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  1. #1
    Join Date
    Aug 2014

    Default Rebuilding a large gable end

    I have a stick built house that was built in the late 70s. It was sided with masonite, which was replaced in the mid-90s. The masonite is starting to go bad again, and this time I plan to replace it with hardi plank. I live in the south-east (central NC).

    The house is a Dutch Colonial style, with shingles coming down over the second story walls. The house has large gable vents (10 ft wide, 2 ft rise). In looking at the gable vents, I can't tell if they were made on-site or purchased and installed. They appear to be made out of southern yellow pine, and the bottom board has begun to rot. I've checked my local stores and they don't offer gable vent assemblies as large as mine.

    I definitely need as much ventilation as I can get through the ends. The house is a Dutch Colonial style, so there are no eaves with vents for air to flow into the attic. I put a new roof on the house about five years ago, and the ridge cap venting was added. The only air coming in is through the gable ends

    I cut a section out of the base board on the gable end to see what the profile looks like. It appears to be a 2x4 that has a groove cut into the bottom for the siding to insert into. The top has been shaved down 1/2" on the outside top, with an angled cut that meets the bottom slat.

    I can build this myself if I can find a source for the bottom board. Everything else appears to be 1x4s. So I'm looking for two things. Does anybody make the bottom boards pre-formed in the shape I need? And what are my material options. My neighbor recommended using cedar wood and having a wood shop make it in the shape I need. I thought about using the foam filled vinyl or PVC products similar to the window sill and brickmould pieces I recently used to replace bad wood around my windows.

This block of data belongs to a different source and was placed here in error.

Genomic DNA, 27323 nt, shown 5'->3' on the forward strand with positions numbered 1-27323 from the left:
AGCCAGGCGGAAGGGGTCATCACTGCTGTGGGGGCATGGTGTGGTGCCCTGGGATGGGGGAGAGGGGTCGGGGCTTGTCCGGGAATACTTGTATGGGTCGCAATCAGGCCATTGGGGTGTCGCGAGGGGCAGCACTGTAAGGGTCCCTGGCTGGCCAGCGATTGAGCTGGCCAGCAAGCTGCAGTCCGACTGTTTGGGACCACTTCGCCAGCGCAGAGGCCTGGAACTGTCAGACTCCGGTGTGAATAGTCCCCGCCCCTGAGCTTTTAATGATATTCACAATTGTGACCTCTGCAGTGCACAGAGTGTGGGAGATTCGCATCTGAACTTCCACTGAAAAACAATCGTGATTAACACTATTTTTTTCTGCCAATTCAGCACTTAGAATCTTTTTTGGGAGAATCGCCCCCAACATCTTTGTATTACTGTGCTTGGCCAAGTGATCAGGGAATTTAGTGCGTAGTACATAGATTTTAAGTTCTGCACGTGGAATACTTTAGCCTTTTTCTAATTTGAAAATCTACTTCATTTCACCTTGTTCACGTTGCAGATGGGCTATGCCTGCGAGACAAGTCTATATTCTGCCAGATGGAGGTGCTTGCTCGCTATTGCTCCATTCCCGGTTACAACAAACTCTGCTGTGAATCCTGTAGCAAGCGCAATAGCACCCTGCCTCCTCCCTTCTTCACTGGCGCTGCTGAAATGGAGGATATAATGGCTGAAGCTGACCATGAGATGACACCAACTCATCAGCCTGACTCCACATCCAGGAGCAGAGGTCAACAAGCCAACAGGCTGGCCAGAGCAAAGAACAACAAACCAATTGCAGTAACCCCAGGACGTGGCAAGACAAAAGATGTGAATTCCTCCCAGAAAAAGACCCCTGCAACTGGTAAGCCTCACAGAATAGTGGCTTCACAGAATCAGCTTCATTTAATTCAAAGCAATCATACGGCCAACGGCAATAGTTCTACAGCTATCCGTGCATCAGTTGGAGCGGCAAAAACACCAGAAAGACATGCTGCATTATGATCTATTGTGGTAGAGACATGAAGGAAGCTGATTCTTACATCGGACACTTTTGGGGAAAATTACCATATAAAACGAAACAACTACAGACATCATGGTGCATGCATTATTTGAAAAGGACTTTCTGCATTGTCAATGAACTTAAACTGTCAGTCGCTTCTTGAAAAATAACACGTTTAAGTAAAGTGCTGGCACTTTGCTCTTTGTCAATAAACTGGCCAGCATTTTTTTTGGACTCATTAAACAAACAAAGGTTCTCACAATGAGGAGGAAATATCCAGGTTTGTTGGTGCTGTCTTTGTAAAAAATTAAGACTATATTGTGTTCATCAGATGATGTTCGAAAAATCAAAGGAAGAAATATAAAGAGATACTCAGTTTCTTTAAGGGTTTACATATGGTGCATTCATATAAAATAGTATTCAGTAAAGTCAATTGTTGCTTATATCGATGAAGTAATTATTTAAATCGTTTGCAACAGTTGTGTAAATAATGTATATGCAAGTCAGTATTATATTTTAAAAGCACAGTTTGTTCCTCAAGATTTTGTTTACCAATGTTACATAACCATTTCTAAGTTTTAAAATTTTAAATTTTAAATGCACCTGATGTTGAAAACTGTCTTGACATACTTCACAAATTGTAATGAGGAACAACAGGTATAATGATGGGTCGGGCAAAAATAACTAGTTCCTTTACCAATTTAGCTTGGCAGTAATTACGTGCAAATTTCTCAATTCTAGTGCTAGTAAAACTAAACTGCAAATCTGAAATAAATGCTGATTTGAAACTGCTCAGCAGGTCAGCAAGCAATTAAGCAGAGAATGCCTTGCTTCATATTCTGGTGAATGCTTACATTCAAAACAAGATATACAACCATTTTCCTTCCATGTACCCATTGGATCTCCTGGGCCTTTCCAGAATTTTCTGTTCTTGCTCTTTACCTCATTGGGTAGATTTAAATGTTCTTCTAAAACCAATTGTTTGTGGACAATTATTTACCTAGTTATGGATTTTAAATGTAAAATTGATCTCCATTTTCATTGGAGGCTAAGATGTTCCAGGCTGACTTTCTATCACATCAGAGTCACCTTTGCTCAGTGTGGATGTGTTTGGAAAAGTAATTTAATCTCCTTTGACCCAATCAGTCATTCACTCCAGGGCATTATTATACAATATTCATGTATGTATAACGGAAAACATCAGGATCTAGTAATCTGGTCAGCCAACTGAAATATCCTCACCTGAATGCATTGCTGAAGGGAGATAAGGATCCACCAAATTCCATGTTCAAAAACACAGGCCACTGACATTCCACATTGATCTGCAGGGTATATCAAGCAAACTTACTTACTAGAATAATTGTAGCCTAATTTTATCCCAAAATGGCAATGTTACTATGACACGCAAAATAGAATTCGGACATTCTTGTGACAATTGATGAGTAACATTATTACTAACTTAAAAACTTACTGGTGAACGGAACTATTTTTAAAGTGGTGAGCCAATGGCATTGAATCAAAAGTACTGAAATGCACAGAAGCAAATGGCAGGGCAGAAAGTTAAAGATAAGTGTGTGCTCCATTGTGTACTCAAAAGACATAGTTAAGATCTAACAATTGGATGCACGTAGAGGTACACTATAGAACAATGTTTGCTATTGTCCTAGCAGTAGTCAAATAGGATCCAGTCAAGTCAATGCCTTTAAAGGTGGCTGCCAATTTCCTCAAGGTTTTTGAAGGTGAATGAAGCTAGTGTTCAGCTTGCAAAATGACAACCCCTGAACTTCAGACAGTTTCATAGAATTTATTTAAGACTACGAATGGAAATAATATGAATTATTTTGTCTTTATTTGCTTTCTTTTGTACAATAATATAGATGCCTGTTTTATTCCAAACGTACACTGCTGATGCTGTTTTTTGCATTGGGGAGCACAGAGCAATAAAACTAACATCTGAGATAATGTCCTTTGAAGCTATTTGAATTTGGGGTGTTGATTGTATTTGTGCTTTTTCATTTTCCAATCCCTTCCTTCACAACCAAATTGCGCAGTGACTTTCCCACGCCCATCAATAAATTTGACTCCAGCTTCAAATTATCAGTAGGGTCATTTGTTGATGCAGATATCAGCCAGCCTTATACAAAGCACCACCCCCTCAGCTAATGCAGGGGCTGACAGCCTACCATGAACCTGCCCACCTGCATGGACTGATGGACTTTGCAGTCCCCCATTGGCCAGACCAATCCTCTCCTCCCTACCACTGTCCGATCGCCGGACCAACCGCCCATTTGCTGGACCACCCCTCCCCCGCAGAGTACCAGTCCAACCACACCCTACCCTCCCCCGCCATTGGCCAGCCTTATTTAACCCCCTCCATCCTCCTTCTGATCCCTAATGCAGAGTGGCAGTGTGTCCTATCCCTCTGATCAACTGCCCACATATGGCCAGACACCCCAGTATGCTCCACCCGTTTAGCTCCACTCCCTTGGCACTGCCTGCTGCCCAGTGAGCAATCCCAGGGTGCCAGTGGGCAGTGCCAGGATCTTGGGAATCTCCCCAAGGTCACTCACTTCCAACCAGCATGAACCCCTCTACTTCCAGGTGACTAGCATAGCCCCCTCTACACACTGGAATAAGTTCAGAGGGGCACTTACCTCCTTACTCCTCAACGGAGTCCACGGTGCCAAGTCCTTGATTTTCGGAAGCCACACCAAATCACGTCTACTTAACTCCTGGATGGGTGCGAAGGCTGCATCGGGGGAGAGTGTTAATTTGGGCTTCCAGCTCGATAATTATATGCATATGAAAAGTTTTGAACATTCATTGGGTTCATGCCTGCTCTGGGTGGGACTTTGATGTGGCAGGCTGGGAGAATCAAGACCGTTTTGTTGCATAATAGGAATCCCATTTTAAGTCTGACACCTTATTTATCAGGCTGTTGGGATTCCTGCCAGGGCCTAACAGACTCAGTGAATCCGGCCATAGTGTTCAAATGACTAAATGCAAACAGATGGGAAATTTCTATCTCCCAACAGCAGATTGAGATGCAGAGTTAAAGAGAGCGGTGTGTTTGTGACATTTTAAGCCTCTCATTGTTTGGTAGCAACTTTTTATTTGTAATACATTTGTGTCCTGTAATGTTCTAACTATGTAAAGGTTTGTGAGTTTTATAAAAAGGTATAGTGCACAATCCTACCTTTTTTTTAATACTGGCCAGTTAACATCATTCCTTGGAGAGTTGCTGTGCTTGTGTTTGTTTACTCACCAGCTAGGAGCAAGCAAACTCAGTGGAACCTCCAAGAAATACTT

What are your thoughts?


  2. #2
    Join Date
    Aug 2007

    Default Re: Rebuilding a large gable end

    If you can't find replacement materials in the profile that you need, then you have no other choice but to either mill it yourself, or hire a shop to do it for you.
    I suffer from CDO ... Its like OCD, but in alphabetical order, LIKE IT SHOULD BE!!!

  3. #3
    Join Date
    Jan 2008

    Default Re: Rebuilding a large gable end

    You can cut this yourself fairly easily with just a table saw from whatever species of wood you prefer- cedar is a good choice. Do be sure to cut a 'drip groove' just inside the outermost edge underneath; this may not have been done originally but it needs that. If the ends extend into the sloped portion, I would suggest that you cut to length, then cut those angles before you finish all the milling so you will have a 'square' surface to work from. Otherwise getting them right is a real chore with lots of blue air involved. Please don't ask me how I know this!


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